No Hard Feelings if someone at work hands you this book, okay? This is a book of pure genius that should be part of the onboarding process at every company in the United States, and possibly elsewhere. It manages to be fascinating, authentic, hilarious, and paradigm-shifting while still being completely suitable for the office. Leave it out in a conspicuous place, maybe in the break room, and watch everyone flip through it for the cartoons.
Everyone is included in No Hard Feelings. There are predictable style differences between extroverts and introverts, strategic optimists and defensive pessimists, leaders and followers, and of course the various generations, races, cultures, and genders. Some of these have been well explored in the business press, and others seem quite fresh and intriguing in the context of emotional intelligence.
Stress, burnout, and interpersonal conflict come up often. The authors have excellent strategies for setting boundaries, especially with the digital world. They recommend ways to set a company culture that encourages vacation time and discourages constant access. There are highly practical ways to lay down limits and shut down at the end of the day. Surely being less frazzled and exhausted would help everyone to get along and make it to Friday.
One of the features that I liked the most about No Hard Feelings is that it assumes ambition, that the reader is either in a leadership position or may eventually be considered for one. The concept of a “challenge network” was new to me, and I will be using that term when I speak on mentoring and continuous improvement. Everyone should have someone to go to for emotional support, and also someone to go to for advice and constructive criticism.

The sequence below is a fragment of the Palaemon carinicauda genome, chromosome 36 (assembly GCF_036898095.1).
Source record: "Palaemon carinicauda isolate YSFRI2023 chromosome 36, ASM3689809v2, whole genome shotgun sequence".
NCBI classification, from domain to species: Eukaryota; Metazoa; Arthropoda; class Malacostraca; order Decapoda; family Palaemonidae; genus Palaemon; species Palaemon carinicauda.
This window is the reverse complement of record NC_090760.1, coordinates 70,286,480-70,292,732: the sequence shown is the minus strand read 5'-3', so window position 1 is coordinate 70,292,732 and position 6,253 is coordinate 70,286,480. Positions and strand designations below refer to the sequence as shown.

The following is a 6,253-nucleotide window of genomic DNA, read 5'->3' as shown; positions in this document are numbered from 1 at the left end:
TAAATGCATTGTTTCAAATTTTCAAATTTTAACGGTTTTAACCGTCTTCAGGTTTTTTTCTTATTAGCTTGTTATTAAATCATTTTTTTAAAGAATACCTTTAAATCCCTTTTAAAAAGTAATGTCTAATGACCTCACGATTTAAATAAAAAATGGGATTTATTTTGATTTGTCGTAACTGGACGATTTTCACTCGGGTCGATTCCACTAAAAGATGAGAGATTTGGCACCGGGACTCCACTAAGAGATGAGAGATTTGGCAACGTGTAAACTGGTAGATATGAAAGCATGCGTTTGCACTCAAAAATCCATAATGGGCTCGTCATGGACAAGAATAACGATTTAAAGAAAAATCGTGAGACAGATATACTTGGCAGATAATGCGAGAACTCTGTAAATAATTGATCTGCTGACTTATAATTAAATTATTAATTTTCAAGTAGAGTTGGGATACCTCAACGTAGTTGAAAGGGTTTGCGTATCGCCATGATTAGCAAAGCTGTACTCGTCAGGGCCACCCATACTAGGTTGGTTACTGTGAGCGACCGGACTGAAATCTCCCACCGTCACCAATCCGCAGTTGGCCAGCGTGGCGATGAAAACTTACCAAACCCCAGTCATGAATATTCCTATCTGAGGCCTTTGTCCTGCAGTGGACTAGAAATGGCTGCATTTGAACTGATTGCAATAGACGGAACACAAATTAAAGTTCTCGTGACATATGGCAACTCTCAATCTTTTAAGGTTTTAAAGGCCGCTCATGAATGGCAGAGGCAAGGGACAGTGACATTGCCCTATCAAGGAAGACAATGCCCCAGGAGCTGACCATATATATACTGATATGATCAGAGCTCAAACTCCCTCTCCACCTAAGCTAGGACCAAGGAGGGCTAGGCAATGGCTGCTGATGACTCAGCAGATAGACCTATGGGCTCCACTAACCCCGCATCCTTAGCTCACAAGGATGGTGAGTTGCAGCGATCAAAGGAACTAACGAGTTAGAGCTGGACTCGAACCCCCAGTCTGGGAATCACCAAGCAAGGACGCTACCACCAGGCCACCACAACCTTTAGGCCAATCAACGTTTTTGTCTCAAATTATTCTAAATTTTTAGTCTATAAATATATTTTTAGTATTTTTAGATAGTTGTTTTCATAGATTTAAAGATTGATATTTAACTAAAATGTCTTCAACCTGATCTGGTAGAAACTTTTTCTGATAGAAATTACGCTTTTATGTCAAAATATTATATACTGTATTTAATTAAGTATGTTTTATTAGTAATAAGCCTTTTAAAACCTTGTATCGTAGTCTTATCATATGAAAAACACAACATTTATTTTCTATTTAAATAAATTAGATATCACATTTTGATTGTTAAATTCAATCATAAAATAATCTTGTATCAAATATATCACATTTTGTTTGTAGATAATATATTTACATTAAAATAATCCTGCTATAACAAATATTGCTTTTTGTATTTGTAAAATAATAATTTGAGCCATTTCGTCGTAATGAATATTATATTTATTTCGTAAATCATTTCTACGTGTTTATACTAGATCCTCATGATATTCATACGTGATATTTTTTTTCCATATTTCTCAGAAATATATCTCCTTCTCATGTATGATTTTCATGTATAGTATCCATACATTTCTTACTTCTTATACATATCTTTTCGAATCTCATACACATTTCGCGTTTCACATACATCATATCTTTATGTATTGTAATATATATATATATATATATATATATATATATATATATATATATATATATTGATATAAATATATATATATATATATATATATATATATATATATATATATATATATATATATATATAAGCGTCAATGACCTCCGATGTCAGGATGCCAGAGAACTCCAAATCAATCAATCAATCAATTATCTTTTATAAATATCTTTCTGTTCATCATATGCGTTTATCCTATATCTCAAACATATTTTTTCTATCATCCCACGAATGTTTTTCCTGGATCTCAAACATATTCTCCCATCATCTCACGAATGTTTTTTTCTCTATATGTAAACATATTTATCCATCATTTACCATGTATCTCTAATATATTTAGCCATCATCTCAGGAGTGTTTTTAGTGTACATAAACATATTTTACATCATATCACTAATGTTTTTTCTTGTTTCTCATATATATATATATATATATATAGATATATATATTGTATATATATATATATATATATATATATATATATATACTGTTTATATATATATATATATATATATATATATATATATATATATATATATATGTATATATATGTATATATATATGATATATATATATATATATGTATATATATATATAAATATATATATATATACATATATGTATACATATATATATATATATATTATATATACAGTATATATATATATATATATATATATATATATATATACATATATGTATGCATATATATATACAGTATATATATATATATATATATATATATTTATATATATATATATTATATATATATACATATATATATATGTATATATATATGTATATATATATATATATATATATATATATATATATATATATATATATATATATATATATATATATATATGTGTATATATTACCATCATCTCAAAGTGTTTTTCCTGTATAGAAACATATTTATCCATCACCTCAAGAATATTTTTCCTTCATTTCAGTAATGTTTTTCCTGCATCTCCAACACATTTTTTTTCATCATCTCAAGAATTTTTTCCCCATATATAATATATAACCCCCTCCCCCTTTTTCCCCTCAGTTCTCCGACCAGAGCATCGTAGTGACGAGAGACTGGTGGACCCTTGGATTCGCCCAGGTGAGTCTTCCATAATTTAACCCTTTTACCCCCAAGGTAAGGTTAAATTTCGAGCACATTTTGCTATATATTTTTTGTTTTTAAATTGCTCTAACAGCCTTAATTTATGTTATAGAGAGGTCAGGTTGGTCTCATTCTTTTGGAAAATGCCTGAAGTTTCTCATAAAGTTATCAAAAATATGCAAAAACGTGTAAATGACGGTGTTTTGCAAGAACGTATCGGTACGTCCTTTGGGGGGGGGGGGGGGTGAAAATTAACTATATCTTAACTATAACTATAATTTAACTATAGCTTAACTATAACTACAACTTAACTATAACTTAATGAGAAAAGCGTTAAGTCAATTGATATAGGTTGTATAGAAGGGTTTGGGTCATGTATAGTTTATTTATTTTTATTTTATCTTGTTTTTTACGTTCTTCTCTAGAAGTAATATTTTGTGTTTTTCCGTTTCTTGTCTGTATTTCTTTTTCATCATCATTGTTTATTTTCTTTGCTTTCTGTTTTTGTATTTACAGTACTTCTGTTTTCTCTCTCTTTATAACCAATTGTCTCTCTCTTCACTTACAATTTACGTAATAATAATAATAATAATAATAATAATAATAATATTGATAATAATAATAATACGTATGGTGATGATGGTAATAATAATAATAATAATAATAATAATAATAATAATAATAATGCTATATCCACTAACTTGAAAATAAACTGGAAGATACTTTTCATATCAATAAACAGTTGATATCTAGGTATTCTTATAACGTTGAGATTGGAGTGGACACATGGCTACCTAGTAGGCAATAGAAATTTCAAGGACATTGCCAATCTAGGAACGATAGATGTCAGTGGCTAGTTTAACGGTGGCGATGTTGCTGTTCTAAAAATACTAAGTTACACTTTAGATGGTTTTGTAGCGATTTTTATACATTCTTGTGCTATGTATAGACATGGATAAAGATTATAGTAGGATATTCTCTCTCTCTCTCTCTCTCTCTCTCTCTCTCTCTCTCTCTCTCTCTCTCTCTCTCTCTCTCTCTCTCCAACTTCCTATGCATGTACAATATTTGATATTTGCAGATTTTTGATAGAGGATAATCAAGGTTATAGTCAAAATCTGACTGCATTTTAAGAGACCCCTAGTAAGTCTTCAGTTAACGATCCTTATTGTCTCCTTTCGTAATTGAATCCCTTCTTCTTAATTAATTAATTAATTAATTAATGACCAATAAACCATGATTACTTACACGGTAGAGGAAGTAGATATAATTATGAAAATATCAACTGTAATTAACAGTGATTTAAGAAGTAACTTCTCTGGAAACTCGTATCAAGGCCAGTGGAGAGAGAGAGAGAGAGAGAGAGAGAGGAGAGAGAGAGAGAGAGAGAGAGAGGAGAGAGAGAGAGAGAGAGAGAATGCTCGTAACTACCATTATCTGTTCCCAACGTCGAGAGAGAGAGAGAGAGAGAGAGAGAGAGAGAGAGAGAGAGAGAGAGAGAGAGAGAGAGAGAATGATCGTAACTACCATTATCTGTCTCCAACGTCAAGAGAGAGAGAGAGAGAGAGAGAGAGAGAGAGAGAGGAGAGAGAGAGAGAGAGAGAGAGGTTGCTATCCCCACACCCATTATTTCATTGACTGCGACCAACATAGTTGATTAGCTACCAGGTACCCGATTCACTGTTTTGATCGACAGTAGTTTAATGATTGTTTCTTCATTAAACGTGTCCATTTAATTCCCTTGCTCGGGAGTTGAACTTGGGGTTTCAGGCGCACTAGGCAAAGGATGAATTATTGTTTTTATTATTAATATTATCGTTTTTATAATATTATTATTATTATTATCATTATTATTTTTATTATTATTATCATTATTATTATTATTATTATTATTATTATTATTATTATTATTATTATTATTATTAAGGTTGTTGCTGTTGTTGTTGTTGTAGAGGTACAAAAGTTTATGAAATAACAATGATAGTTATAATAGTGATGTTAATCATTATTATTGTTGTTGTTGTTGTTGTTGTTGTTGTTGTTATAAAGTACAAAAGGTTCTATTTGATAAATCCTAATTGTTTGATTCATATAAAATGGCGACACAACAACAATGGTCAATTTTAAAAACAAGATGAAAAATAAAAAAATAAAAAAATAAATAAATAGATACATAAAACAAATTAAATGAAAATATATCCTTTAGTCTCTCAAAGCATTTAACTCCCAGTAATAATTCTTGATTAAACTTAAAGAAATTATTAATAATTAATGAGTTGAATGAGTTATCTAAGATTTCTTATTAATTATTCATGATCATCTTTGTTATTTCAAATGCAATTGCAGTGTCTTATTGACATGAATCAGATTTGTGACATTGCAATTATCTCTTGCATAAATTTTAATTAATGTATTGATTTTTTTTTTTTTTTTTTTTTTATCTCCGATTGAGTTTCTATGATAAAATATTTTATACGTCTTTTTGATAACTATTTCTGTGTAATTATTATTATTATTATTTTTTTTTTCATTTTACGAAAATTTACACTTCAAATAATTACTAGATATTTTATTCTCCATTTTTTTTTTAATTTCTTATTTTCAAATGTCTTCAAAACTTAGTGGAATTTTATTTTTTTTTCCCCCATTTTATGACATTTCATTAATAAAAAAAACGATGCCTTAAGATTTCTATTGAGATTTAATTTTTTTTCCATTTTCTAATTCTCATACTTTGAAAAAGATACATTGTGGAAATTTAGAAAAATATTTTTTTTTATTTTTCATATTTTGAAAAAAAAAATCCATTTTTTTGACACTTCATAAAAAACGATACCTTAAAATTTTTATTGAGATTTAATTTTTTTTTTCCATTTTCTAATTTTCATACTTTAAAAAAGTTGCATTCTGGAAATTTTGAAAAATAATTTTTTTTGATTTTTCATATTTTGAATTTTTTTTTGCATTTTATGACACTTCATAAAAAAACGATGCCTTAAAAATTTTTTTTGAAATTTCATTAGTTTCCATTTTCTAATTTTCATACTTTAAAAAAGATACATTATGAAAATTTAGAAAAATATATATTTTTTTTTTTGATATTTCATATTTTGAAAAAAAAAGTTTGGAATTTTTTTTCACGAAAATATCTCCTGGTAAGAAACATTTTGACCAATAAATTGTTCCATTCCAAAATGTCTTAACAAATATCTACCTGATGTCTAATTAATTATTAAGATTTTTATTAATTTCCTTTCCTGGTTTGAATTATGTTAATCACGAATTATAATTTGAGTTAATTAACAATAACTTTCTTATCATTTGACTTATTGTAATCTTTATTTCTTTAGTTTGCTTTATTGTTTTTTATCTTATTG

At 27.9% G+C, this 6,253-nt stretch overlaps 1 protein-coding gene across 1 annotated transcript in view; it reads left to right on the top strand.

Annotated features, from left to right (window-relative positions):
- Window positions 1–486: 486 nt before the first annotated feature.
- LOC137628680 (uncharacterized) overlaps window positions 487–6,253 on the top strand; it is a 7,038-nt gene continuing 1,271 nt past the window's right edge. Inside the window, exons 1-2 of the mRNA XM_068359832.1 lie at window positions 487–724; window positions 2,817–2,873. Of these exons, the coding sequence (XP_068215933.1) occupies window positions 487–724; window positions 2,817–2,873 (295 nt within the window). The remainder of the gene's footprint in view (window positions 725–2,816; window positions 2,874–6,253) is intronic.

This is the Twenty-First Century, and it’s high time that we all collectively start acknowledging that emotions are real. Mood repair should be a part of standard operating procedure. Recognizing the human factors of communication and emotional intelligence can only make work easier, more fun, and ultimately more productive. Get your copy and put it in your boss’s inbox today.
...the future of work is emotional.
If you let someone underperform for months or even years without saying anything, you’ve failed as a manager.
I've been working with chronic disorganization, squalor, and hoarding for over 20 years. I'm also a marathon runner who was diagnosed with fibromyalgia and thyroid disease 17 years ago.
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